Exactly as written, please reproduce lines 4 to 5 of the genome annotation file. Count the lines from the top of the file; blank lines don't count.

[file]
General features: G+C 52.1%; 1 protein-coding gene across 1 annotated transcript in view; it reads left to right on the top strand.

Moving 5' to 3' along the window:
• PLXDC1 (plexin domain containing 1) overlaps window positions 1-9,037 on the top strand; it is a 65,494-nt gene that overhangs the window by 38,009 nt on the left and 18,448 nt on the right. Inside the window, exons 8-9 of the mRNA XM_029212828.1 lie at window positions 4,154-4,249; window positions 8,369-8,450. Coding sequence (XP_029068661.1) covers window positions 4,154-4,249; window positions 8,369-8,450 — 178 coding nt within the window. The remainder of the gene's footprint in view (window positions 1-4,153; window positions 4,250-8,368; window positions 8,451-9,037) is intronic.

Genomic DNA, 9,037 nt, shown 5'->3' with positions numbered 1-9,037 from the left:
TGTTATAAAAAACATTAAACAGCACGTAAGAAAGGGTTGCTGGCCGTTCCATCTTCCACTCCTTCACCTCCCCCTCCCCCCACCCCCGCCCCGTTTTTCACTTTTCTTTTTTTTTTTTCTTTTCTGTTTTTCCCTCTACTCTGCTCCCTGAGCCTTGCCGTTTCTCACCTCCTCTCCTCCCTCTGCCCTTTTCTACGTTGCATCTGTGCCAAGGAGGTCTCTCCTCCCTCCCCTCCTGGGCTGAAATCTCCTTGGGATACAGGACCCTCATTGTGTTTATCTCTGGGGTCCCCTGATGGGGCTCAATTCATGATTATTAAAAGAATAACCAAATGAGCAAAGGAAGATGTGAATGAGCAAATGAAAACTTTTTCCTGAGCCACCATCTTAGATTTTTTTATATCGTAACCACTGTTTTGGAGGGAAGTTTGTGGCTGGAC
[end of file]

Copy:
Genomic DNA, 9,037 nt, shown 5'->3' with positions numbered 1-9,037 from the left:
TGTTATAAAAAACATTAAACAGCACGTAAGAAAGGGTTGCTGGCCGTTCCATCTTCCACTCCTTCACCTCCCCCTCCCCCCACCCCCGCCCCGTTTTTCACTTTTCTTTTTTTTTTTTCTTTTCTGTTTTTCCCTCTACTCTGCTCCCTGAGCCTTGCCGTTTCTCACCTCCTCTCCTCCCTCTGCCCTTTTCTACGTTGCATCTGTGCCAAGGAGGTCTCTCCTCCCTCCCCTCCTGGGCTGAAATCTCCTTGGGATACAGGACCCTCATTGTGTTTATCTCTGGGGTCCCCTGATGGGGCTCAATTCATGATTATTAAAAGAATAACCAAATGAGCAAAGGAAGATGTGAATGAGCAAATGAAAACTTTTTCCTGAGCCACCATCTTAGATTTTTTTATATCGTAACCACTGTTTTGGAGGGAAGTTTGTGGCTGGAC